AND SO, MY FELLOW AMERICANS,
ASK NOT WHAT YOUR COUNTRY CAN DO FOR YOU
ASK WHAT YOU CAN DO FOR YOUR COUNTRY.
MY FELLOW CITIZENS OF THE WORLD, ASK NOT
WHAT AMERICA WILL DO FOR YOU, BUT WHAT TOGETHER
WE CAN DO FOR THE FREEDOM OF MAN

Today’s politicians, of both parties, who profess to revere Kennedy, would do well to remember these words instead of pandering to those looking for a handout.

From the walkway not far from Kennedy’s grave, I saw the back of a stone for Michael A. Musmanno, whom I had never heard of, but I was intrigued by reading that he was a presiding judge at the International War Crimes Trials at Nuremberg.  I looked him up on-line afterward, and found he led a very interesting life.  He served in the Navy in both World Wars, rising to the rank of Rear Admiral.  In civilian life after World War II he served as a justice in the Supreme Court of Pennsylvania until his passing in 1968.  He must have been quite a controversial character, as in his tenure, he himself wrote more dissenting opinions then in the previous fifty years of the court combined!  I only saw the back of his stone, but was able to find a photo of the front on-line.

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The quote on the front of the stone reads:

“There is an eternal justice and an eternal order, there is a wise, merciful and omnipotent God. My friends, have no fear of the night or death. It is the forerunner of dawn, a glowing resplendent dawn, whose iridescent rays will write across the pink sky in unmistakable language – man does live again.’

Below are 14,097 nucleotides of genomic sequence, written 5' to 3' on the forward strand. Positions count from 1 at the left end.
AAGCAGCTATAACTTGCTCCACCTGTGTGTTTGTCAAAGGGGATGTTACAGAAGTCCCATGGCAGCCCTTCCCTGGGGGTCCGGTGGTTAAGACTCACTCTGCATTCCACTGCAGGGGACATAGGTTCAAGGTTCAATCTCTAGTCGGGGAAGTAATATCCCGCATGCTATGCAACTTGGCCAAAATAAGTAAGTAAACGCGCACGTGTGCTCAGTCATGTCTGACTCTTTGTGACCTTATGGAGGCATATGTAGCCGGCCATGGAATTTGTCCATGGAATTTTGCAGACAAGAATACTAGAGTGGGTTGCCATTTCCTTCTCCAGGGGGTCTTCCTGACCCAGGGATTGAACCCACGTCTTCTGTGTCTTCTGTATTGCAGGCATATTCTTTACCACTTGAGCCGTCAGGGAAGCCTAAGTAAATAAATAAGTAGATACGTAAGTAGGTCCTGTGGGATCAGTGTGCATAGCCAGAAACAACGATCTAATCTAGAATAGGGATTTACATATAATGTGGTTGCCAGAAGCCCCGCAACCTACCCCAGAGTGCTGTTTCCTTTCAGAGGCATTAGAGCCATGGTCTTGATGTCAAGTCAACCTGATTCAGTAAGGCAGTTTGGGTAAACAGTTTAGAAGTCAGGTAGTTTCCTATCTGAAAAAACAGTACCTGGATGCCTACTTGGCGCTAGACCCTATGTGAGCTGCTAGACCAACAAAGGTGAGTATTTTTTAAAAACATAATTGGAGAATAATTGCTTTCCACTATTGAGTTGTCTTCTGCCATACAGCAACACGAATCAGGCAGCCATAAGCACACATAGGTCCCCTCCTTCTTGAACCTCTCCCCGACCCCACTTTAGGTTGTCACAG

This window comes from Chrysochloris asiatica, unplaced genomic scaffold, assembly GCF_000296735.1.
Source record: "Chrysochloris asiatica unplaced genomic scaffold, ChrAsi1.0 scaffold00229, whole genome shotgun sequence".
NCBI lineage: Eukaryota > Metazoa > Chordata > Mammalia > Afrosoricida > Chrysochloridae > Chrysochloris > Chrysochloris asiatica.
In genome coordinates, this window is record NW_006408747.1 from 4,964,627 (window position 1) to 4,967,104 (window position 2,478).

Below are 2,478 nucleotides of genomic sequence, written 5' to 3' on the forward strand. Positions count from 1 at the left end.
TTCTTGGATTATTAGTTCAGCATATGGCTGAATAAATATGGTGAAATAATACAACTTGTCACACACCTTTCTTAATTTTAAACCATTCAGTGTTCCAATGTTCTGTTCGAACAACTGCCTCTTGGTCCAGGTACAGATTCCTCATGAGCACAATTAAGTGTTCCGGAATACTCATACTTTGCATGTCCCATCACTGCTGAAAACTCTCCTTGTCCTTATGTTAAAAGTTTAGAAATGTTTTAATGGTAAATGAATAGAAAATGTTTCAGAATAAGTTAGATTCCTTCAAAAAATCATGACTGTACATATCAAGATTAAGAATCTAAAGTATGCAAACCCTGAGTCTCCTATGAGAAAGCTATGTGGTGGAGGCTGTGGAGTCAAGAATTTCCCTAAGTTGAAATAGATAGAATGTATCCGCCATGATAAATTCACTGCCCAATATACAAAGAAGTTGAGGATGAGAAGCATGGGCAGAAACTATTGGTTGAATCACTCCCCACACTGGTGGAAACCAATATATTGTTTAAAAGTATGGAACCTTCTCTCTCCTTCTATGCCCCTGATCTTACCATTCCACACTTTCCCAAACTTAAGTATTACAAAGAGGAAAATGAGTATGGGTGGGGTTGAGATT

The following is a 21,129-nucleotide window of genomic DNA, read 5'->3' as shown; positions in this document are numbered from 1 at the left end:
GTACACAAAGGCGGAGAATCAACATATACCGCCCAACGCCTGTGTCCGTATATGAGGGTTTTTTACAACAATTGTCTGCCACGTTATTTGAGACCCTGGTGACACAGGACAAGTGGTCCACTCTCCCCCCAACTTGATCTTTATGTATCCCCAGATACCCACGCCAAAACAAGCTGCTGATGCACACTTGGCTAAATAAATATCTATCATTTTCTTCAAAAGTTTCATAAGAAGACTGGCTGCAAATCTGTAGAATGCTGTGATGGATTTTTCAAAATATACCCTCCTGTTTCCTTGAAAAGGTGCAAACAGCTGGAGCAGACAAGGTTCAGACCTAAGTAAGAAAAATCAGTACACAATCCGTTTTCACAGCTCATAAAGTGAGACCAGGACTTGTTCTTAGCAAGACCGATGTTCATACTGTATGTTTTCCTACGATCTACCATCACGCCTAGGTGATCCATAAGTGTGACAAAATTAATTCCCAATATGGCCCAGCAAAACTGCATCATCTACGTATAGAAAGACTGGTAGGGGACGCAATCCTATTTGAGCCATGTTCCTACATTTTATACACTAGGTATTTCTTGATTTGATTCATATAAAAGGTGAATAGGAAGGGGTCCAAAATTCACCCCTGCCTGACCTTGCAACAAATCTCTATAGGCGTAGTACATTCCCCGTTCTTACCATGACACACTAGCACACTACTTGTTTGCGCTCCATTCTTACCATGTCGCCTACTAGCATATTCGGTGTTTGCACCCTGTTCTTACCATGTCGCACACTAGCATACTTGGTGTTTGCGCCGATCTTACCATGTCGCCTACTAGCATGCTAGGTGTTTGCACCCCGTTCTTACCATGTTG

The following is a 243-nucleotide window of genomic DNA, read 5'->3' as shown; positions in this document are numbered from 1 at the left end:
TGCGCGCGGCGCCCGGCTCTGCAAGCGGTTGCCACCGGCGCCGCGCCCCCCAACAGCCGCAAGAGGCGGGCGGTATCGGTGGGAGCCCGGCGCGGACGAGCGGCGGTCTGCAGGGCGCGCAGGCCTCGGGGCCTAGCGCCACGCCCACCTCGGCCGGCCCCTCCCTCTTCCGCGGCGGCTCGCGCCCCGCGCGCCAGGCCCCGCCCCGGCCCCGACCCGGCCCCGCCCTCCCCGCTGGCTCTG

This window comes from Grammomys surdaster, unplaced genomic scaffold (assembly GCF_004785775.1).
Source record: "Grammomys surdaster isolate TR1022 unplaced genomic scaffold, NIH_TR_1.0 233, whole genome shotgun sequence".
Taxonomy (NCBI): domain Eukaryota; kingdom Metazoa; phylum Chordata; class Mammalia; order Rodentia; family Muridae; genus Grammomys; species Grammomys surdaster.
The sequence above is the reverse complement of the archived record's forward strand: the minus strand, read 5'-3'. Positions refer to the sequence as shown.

The final words of Michael A. Musmanno in his debate with Clarence Darrow, 1932.”

I found another stone quite interesting.  Again, from my position I was only able to see the back, but it indicated that the person buried there was a veteran of the Spanish American War, World War I, and World War II.  A long military career indeed!  There was a number on the back of the stone, so I did a bit of research on-line and found his name was Frank Fletcher, and not only did he serve in those three wars, he was a Medal of Honor recipient for heroism in the Mexican Campaign in 1914.  He was Task Force Commander at the Battle of Coral Sea in World War II, the first battle in history fought between Aircraft Carrier groups, and the first battle where opposing forces were out of sight of each other.  Two destroyers bore the Fletcher name.  The first, DD-445 was named for his uncle, the second, DD-992 was named for him.